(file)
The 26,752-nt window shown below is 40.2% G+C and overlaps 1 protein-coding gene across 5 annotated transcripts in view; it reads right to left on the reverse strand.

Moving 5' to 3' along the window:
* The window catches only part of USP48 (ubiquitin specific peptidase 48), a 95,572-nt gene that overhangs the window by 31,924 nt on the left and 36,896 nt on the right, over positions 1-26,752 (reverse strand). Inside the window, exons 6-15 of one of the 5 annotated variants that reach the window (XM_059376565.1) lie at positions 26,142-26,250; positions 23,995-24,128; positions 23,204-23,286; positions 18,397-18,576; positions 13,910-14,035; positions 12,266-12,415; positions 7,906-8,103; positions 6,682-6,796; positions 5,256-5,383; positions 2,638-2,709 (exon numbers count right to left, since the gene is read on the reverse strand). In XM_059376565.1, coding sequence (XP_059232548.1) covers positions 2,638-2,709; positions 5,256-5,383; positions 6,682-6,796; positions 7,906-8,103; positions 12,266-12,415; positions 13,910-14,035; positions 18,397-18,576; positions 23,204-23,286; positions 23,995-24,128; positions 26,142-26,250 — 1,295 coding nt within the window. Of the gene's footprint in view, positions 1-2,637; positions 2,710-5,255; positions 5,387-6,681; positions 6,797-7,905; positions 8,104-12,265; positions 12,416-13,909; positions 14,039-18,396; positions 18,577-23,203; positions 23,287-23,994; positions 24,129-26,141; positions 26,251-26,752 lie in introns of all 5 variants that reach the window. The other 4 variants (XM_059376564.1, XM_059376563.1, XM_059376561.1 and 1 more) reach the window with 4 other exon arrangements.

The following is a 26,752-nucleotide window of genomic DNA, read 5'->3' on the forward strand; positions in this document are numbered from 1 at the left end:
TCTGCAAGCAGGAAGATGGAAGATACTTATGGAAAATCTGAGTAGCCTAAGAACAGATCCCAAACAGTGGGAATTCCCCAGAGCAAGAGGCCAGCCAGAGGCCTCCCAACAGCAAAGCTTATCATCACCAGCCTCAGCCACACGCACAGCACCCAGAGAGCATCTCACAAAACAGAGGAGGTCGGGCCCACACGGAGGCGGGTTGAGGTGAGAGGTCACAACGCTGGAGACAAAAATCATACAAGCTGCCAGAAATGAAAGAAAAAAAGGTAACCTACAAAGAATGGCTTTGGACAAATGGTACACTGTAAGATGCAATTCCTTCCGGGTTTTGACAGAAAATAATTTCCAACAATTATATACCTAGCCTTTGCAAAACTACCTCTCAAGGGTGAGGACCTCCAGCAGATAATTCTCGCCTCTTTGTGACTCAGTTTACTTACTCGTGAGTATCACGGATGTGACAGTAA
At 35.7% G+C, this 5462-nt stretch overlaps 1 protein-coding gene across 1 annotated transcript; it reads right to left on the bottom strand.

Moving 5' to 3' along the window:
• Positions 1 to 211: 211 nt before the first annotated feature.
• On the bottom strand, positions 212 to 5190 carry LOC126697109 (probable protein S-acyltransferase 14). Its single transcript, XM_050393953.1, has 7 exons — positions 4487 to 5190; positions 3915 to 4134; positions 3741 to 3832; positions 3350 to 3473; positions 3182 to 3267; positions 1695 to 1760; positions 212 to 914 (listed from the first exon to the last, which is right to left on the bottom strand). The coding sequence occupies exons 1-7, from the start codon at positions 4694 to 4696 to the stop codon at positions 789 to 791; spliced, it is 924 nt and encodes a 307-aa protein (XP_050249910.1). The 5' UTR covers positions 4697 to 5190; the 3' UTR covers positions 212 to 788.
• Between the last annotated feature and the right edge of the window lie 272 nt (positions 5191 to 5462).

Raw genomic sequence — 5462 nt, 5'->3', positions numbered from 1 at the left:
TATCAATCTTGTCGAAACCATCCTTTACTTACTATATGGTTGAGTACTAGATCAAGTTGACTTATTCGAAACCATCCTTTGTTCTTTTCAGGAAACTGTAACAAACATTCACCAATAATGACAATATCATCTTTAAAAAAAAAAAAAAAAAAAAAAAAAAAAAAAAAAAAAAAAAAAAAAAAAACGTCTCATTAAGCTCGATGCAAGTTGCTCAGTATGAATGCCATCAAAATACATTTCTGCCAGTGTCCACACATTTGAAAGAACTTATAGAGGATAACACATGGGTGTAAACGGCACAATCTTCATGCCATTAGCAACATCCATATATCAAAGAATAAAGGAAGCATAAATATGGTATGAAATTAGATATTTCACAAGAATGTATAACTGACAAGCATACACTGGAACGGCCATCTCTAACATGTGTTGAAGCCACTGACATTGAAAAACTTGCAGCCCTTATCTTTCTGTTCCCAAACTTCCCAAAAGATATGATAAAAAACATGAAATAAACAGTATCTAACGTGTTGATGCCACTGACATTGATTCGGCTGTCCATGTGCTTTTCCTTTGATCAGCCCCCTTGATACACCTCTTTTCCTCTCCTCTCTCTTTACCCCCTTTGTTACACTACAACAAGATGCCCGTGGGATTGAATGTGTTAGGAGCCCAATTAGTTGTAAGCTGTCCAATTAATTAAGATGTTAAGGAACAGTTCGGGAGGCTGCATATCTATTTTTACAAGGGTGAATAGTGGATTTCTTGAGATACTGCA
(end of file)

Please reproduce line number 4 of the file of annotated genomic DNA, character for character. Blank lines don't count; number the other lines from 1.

The following is a 26,752-nucleotide window of genomic DNA, read 5'->3' on the forward strand; positions in this document are numbered from 1 at the left end: